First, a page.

I think one of my favourite things about this novel is the found family aspects. Found family makes me melt emotionally. Here, I am so invested it’s not funny! I recommend this novel to anyone who is looking for a cosy read with wonderful characters and an exciting plot. Though it goes without saying, read Oil and Dust first! You’ll love it!


Thank you to BookSirens, the author, and the publisher for sending me this free eARC (eAdvanced Reader Copy). I am leaving this review voluntarily. This title was published 1st March 2022.

Book Review | The Unusual Abduction of Avery Conifer, Ilsa Evans

Goodreads Blurb:

Beth’s daughter Cleo and Shirley’s son Daniel used to be married. Now Cleo is in gaol for supposedly contravening a family violence order, and Daniel has full-time care of their four-year-old daughter, Avery.

When Shirley suspects that Daniel is harming Avery, she enlists Beth to abduct their own granddaughter, even though the two women can’t stand each other. They are joined on the run across country Victoria by Winnie, Shirley’s own 89-year-old tech-savvy mother, and Harthacnut, Beth’s miniature schnauzer.

The abduction gives rise to crises both personal and social, as Shirley’s large and interfering family – including her toxic son – struggle to come to terms with her actions, amid a whirl of police investigation and media excitement. This heartfelt, wise, witty and wholly original novel explores of the lengths we may go to for those we love, and the unintended damage folded into daily life.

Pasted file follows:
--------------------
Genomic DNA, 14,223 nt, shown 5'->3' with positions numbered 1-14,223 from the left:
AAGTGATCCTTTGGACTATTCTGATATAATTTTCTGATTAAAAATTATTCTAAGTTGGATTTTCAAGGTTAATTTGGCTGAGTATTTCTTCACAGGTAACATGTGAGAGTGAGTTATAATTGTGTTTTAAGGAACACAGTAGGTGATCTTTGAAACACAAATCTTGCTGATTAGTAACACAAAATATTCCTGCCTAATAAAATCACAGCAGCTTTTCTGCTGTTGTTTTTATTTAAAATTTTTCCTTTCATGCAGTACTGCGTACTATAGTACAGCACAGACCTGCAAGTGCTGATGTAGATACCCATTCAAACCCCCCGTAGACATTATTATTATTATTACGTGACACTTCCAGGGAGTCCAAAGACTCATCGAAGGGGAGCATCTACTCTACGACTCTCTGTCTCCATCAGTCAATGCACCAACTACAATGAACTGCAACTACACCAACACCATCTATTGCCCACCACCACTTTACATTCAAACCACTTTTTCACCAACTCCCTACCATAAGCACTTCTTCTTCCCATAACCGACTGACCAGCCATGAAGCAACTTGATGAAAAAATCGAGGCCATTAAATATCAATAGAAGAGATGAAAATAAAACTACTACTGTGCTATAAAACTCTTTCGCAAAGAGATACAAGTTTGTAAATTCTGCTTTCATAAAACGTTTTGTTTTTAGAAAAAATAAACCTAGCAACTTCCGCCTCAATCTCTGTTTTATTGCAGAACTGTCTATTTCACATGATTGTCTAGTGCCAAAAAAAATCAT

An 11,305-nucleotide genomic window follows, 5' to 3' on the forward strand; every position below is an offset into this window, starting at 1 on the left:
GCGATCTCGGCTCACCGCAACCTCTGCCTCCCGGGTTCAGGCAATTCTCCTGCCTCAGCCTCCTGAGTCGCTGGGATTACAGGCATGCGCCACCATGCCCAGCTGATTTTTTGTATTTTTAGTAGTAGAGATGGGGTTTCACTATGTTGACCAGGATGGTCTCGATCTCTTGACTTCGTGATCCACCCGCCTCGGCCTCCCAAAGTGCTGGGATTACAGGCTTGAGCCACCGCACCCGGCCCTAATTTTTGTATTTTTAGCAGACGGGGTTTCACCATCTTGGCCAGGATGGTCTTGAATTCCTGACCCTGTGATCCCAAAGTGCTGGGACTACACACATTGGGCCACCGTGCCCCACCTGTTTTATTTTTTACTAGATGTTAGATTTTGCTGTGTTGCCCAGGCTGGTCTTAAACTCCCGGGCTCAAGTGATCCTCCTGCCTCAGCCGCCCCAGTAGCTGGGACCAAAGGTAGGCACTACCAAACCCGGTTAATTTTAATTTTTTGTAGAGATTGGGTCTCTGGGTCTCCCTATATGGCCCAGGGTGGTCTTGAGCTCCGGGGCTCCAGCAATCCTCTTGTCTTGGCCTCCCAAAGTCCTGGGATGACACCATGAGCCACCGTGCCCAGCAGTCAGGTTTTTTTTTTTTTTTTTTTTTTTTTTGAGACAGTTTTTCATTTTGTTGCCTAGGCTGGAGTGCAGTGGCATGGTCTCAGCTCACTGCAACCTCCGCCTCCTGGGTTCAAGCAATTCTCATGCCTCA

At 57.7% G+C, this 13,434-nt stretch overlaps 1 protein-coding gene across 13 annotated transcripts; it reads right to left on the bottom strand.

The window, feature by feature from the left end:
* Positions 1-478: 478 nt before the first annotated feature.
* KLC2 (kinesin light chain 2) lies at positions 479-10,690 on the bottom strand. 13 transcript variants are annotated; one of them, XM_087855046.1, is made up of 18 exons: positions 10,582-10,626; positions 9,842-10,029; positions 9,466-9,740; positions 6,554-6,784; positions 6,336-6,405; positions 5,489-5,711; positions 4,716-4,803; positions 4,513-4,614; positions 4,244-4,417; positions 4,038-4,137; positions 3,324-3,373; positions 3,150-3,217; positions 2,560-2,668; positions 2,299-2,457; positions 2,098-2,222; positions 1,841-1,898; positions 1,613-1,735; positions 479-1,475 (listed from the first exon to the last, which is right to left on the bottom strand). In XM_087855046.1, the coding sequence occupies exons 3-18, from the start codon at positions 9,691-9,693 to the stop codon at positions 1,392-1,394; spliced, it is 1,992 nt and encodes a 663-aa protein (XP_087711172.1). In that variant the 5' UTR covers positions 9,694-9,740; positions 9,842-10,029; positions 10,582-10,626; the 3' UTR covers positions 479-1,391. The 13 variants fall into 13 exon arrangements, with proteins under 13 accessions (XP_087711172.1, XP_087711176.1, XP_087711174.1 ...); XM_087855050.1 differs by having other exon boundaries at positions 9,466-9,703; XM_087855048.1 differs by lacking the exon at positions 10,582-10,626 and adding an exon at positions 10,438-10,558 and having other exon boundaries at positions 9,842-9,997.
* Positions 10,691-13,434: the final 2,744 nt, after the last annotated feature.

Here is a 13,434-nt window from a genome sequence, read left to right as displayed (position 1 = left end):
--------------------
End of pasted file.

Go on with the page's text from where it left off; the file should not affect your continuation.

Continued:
My Thoughts:

This was such a wonderful novel to read. I was hooked after only having read the blurb – bad-ass grandmothers who aren’t on good terms working together for the safety of their granddaughter? This is exactly the sort of plot I can get behind. This novel had a perfect balance of complex family drama, well-tailored humour, and deep, complicated emotions, making it a trundling rollercoaster of a read. Within the drama and humour though is a story exploring some heavier topics, which, through this platform, are explored in a way which shows the more emotionally taxing side of family drama like this.

It was really interesting following the story of these grandmothers on the run as they do everything in their power to protect their granddaughter. Especially as they are the most unlikely pair to take on anything of this nature. Their age aside, Beth and Shirley can’t stand each other, which makes their dynamic fascinating to read within the circumstances of the novel. Each woman has her own approach to their situation, and so creating clashes as well as moments where their styles compliment each other to great results. The groups journey is a wild ride from start to finish, all under the close watching eye of the Australian public who both cheer for the run away grannies and in some cases sympathise with the ‘betrayed father’ image which Avery’s father shows the public.

Every character was so vibrant, and full of life which made this so much more interesting to read. I loved how nearly every character had a chapter written from their point of view. At first, when I realised that this was how the novel was going to be set out I had concerns that the novel may feel choppy and disconnected. Having finished the novel I realise that the story couldn’t really have been written any other way. Each perspective is vital in telling a unique perspective on the situation and how it is being played out. Each character’s voice was executed very well, and shone it their own way. This story telling style worked especially well as it allowed the reader to see the story from the onlookers in the form of the media and the Australian public.